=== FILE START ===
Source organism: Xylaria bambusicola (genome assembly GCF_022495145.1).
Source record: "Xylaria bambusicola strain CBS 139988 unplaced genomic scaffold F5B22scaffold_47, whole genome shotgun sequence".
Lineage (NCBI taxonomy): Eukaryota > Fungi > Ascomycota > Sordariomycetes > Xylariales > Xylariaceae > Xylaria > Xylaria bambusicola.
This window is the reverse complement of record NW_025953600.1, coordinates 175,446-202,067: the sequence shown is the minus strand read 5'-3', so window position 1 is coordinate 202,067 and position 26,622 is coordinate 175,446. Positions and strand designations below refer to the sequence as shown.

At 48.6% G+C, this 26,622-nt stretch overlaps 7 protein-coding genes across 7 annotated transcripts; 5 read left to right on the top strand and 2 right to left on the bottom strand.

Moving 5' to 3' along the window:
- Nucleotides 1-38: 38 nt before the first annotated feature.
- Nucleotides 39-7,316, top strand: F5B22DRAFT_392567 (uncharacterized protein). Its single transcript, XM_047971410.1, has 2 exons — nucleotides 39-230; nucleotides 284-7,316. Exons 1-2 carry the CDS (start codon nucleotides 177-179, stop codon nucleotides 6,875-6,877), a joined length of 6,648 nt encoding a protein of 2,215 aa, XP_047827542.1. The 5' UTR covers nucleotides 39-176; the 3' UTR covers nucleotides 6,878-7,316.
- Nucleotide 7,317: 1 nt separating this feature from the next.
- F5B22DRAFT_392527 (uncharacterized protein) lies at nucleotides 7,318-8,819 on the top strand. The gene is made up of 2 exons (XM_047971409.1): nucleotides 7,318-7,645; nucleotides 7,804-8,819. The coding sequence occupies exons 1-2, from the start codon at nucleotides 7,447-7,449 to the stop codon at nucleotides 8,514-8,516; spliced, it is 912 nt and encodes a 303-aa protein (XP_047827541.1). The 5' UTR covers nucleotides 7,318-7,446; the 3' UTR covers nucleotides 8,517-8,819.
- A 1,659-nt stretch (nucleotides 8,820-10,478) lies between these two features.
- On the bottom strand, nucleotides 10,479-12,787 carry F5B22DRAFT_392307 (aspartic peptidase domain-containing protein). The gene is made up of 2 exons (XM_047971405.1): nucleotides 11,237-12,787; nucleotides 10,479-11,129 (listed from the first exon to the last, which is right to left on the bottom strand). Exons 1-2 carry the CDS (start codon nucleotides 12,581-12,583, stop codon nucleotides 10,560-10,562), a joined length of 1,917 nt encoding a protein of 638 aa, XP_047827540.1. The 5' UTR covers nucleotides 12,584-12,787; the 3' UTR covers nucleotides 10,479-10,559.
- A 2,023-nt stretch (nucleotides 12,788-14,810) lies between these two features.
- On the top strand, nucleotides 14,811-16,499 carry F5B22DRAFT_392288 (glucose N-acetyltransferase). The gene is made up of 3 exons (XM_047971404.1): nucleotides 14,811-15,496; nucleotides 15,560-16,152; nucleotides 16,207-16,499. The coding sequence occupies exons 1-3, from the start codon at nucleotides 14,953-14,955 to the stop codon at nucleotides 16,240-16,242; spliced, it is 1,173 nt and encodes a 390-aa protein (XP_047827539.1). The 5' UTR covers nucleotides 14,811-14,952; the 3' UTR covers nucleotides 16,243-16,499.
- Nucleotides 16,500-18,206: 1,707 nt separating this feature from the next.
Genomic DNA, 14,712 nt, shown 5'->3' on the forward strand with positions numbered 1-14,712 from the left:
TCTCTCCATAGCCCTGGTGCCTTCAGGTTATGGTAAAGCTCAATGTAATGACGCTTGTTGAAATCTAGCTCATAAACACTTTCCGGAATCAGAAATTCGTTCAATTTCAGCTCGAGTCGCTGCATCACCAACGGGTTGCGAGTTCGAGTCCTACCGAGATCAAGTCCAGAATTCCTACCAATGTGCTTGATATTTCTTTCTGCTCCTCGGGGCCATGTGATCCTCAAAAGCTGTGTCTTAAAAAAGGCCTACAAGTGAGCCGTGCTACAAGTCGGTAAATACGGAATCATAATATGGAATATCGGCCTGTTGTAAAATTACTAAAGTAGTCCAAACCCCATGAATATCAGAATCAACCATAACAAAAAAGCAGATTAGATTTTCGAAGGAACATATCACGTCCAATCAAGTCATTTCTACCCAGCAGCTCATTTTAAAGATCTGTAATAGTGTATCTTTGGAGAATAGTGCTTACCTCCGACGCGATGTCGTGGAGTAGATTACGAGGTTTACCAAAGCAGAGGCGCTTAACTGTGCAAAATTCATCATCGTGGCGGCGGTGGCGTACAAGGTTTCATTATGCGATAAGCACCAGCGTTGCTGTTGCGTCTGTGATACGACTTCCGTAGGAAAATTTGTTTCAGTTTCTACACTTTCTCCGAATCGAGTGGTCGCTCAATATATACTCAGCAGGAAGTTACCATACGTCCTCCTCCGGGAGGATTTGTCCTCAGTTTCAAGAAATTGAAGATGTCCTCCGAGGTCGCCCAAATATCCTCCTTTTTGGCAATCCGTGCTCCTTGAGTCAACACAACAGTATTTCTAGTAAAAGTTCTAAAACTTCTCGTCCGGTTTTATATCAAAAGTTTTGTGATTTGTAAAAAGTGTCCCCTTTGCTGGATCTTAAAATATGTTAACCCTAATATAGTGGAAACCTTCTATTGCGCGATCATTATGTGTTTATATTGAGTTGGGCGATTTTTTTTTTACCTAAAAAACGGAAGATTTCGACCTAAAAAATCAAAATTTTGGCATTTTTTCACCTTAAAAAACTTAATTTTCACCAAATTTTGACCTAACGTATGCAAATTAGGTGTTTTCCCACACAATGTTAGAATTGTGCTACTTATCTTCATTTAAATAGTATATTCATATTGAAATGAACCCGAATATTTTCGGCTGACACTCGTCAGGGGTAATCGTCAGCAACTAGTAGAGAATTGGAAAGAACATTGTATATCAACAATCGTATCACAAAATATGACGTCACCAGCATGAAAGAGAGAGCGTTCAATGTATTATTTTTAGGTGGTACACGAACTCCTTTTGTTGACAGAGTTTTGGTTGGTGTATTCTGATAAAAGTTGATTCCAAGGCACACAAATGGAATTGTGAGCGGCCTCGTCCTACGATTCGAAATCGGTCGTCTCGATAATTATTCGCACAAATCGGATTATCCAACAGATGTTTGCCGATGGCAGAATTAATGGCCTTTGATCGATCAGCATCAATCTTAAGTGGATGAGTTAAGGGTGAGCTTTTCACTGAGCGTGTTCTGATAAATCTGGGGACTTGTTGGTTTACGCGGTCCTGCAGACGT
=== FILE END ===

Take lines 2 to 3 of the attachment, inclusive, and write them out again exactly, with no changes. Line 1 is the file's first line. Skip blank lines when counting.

Source record: "Xylaria bambusicola strain CBS 139988 unplaced genomic scaffold F5B22scaffold_47, whole genome shotgun sequence".
Lineage (NCBI taxonomy): Eukaryota > Fungi > Ascomycota > Sordariomycetes > Xylariales > Xylariaceae > Xylaria > Xylaria bambusicola.